This morning, I'm thinking about food and suppers of all sorts, both the Last Supper and last night's supper. Last night, after our day of many meetings, some of us had happy hour at a local spot that has good happy hour food and prices. One of my friends was able to enjoy herself in a way that she hasn't in many months. I'm hopeful that last night's supper will be the start of many meal joys to come.
It's Maundy Thursday, Holy Thursday, the day that can be a celebration of so much, and include so many elements. Maybe it will be a meal, a Seder inspired meal, a potluck dinner, a quick bite grabbed between work and evening service. Maybe we will wash each other's feet. Maybe there will be anointing with oil.
Maybe we are waiting until tomorrow, sunset, when Passover starts. If you're in the mood to think about the intersections between Passover and Maundy Thursday, head over to this post of mine on the Living Lutheran site. Many writers have wrestled with the question of how inclusive a Seder meal should be. I hadn't really thought of some of the more troublesome aspects of an ecumenical Seder until recently--yet I still don't think we need to forsake the idea.
This morning I spent time with an earlier story in the Bible. I started writing the cancer cells and the angel Gabriel poem--and suddenly, I thought of the Bible verse where God makes Abraham a promise about numerous descendants. I looked up the exact wording: "I will surely bless you and make your descendants as numerous as the stars in the sky and as the sand on the seashore. Your descendants will take possession of the cities of their enemies, . . ."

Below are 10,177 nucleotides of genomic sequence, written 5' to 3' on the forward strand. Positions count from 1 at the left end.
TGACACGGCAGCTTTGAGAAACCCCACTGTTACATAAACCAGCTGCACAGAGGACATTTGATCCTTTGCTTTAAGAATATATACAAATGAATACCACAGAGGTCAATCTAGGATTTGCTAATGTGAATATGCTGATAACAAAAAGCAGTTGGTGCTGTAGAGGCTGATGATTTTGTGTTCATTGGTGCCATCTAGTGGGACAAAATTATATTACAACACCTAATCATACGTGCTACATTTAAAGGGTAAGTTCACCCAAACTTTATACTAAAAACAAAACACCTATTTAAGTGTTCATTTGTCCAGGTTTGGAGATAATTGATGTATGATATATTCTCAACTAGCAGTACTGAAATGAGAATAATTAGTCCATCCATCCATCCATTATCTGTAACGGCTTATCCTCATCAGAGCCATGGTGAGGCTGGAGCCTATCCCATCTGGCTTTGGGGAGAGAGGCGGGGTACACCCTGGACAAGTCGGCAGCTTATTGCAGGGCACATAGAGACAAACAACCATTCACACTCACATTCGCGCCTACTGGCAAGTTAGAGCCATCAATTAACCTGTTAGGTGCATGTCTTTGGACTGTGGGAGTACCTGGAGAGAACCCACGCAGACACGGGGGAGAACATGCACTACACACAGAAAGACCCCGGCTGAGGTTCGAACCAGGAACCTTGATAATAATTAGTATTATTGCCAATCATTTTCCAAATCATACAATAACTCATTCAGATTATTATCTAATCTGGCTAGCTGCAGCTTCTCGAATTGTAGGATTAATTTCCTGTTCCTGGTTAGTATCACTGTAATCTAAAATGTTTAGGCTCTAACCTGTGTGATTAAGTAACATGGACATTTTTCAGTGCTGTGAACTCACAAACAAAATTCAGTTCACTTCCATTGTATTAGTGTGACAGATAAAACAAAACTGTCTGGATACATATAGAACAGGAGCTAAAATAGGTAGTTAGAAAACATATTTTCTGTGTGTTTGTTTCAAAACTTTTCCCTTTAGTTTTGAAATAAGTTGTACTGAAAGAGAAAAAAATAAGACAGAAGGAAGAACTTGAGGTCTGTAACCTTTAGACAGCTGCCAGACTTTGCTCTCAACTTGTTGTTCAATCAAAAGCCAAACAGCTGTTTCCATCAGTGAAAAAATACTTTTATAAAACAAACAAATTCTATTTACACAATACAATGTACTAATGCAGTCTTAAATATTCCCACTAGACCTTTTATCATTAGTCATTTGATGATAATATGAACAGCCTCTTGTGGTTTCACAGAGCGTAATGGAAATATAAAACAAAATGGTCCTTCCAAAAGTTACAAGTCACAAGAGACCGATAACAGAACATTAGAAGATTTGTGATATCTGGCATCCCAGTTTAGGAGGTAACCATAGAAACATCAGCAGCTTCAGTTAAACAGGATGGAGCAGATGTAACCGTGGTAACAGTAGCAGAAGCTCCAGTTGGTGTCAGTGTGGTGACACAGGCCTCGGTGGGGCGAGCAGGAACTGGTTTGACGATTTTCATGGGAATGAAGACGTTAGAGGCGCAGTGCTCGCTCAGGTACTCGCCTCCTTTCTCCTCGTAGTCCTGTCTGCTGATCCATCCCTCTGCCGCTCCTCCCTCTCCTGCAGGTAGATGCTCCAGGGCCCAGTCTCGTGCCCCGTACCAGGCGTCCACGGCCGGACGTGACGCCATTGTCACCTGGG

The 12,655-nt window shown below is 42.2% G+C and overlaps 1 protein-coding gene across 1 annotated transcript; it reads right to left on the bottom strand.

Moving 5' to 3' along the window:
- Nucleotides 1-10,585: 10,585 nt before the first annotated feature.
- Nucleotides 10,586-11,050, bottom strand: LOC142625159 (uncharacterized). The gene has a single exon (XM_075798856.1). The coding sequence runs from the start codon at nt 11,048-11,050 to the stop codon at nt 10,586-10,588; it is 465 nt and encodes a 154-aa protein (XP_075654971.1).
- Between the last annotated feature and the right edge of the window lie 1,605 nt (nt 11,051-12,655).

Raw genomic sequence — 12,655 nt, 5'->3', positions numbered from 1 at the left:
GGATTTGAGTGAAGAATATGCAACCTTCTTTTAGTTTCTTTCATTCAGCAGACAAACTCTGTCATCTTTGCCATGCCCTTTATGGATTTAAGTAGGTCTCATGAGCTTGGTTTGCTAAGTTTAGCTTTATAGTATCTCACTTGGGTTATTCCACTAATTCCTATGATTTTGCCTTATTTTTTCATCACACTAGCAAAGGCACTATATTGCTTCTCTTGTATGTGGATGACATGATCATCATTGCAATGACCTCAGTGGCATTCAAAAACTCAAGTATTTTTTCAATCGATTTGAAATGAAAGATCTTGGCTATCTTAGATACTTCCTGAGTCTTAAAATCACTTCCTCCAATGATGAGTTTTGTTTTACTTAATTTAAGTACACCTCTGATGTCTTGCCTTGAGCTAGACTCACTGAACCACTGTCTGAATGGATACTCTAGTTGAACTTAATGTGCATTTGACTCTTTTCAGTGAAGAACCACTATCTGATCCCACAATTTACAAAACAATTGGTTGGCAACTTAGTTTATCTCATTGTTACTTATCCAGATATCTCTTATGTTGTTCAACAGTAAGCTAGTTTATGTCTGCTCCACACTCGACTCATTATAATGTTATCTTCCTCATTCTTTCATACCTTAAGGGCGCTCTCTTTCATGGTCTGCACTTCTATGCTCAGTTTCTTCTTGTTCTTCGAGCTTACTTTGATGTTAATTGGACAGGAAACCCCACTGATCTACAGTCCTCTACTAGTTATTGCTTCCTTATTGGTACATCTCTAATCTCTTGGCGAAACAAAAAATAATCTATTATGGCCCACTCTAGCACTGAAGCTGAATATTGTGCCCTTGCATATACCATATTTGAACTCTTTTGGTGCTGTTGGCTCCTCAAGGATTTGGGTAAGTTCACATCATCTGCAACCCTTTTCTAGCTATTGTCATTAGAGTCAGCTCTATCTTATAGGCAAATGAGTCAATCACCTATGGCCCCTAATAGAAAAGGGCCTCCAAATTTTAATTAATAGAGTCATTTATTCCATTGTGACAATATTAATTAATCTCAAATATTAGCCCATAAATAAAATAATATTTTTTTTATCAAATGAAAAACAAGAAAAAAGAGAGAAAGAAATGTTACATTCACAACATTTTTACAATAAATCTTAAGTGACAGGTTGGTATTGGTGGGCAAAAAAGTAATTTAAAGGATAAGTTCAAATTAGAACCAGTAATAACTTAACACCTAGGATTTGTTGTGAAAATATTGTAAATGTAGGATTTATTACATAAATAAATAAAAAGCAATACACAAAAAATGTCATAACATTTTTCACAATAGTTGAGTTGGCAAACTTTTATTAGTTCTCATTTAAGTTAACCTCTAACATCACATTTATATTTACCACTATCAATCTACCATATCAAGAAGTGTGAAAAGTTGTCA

Oh, my! My brain didn't need to work very hard. Instead of the voice of Gabriel, I decided to go big--I wrote in the voice of God. Luckily I come out of a religious tradition where I will not be struck down for such hubris.
Here's the first draft of the poem. It's not exactly a good fit for Maundy Thursday--but it works as a prelude for a certain kind of Good Friday meditation.
I will surely bless you,
as I have always blessed
the lowly. I have raised
the simple ones to new heights.
Will I not do the same for you?
I will make your descendants as numerous
as the stars in the sky,
as the sand on the seashore,
your genetic mistakes repeated
into the seventh generation.
Your descendants will conquer
the cities of their enemies,
the distant outposts of the body
or the inmost organs.
Best Essay Collections of 2017 by Women Authors
1 month ago